Reviewed: Vox MV50 amplifier series

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Reviewed: Vox MV50 amplifier series

Each amplifier in the series features the same basic feature set: three knobs, a VU meter and an input jack on the front, a line/phones jack and a speaker out in the back, and an innovative Nutube vacuum tube. What the heck is Nutube, you ask? It’s similar to a conventional vacuum tube, with an anode grid filament structure, and it operates exactly as a triode vacuum tube. But by applying their vacuum fluorescent display technology, the designers have devised a structure which achieves substantial power saving, miniaturisation, and quality improvements when compared with a conventional vacuum tube. It actually looks like some kind of weird microchip rather than the vacuum tubes we’re familiar with, and requires less than two percent of the power of conventional tubes.


MV50 AC’s controls include gain, tone and volume, and as well as the Nutube it’s also packed with analogue components designed to emulate the dynamics and harmonics of a regular tube amp. Sonically, it has exactly the chimey ‘dirty/clean’ vibe you would expect of an amp with ‘AC’ in its name: it maintains the ring and jangle of single coils, and it sounds plenty beefy with humbuckers. It’s also very dynamic: dig in harder with the pick and you’ll most definitely notice more gain and volume. There’s none of the weird unusable, counter-intuitive compression that plagues many small amps, and it seems like this little beastie is very carefully voiced to emphasise the differences in your guitar’s pickup selection and tone settings, rather than sort of smear those things over a bit.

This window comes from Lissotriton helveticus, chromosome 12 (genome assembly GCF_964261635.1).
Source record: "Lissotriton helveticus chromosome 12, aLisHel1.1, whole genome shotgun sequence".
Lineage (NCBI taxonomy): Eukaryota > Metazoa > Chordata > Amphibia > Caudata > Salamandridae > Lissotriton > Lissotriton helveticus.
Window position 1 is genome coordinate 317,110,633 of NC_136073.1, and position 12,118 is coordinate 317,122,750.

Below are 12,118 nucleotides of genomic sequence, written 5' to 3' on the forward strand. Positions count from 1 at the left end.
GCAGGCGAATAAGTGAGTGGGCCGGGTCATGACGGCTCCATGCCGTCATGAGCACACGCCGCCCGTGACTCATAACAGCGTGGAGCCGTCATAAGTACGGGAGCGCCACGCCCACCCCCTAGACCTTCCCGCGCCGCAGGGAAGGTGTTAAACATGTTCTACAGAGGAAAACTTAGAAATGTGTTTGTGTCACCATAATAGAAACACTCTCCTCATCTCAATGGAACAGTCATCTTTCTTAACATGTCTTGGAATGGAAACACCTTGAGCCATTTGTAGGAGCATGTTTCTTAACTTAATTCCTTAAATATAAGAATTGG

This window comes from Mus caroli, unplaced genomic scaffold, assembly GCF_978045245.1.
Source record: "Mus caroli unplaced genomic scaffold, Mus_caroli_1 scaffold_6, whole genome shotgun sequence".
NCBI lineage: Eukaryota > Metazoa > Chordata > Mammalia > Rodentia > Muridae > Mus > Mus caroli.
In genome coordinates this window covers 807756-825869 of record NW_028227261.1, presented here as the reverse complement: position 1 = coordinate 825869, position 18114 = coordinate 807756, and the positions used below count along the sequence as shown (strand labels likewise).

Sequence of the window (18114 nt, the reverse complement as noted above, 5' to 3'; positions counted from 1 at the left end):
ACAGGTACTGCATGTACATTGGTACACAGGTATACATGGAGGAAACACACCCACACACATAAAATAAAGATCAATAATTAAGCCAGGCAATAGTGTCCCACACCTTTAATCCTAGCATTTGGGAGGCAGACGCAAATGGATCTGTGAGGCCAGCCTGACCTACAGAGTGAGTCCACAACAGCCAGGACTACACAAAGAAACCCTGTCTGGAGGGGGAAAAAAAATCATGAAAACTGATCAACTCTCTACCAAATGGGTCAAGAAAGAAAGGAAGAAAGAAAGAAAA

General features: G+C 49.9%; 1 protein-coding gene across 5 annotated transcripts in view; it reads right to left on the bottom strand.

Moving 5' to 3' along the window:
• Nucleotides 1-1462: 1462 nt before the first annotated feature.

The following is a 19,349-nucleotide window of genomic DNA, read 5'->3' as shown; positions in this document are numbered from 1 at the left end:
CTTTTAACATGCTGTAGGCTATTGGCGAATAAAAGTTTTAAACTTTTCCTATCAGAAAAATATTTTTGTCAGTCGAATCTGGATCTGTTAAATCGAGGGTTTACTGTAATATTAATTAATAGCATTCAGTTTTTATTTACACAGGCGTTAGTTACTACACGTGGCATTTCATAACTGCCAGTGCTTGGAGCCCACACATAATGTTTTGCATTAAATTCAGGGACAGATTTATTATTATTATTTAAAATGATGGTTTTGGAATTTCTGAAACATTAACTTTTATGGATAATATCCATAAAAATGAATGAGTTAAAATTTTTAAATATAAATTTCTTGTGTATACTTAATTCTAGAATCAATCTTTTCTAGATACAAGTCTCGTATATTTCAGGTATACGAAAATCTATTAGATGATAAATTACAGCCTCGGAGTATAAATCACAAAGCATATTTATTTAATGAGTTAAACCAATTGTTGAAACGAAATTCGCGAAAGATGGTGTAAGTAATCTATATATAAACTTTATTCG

The MV50 Clean has no need for a gain control, so it instead dedicates its three knobs to treble, bass and volume. The treble knob is very carefully voiced: it gives you a great sense of detail and clarity without hitting those really strident, icepick-like frequencies, and it made my Strat with Seymour Duncan Jimi Hendrix pickups sound almost like an acoustic guitar. But when I plugged in my Les Paul I found a great jazz tone, and there were some great country tones to be found with my Tele and a tremolo pedal. It’s also a great amp for multi-effect units because it’ll clearly reproduce whatever you plug into it. A great choice for those who need exclusively clean tones or those with tonnes of pedals.


The MV50 Rock is a little scorcher. It can sound very fat-yet-fuzzy – think some of those classic Black Sabbath rhythm tones – but it’s also capable of great smooth blues-rock tones in the Gary Moore kind of vibe. It’s definitely the most high-gain of the series of course, but it also cleans up very nicely from your guitar’s volume control, making it the best all-rounder of the three. It’s a bummer that it doesn’t have an effects loop or reverb, but all the overtones and harmonics of a classic tube amp are there and they’ll take your mind off the lack of any onboard ambient control.


Each of these amps is great at its own thing, but a case could be made for buying all three (and their matching cabs) and having the cutest damn multi-amp rig ever. They’re incredibly portable, sonically flexible, very affordable and downright adorable.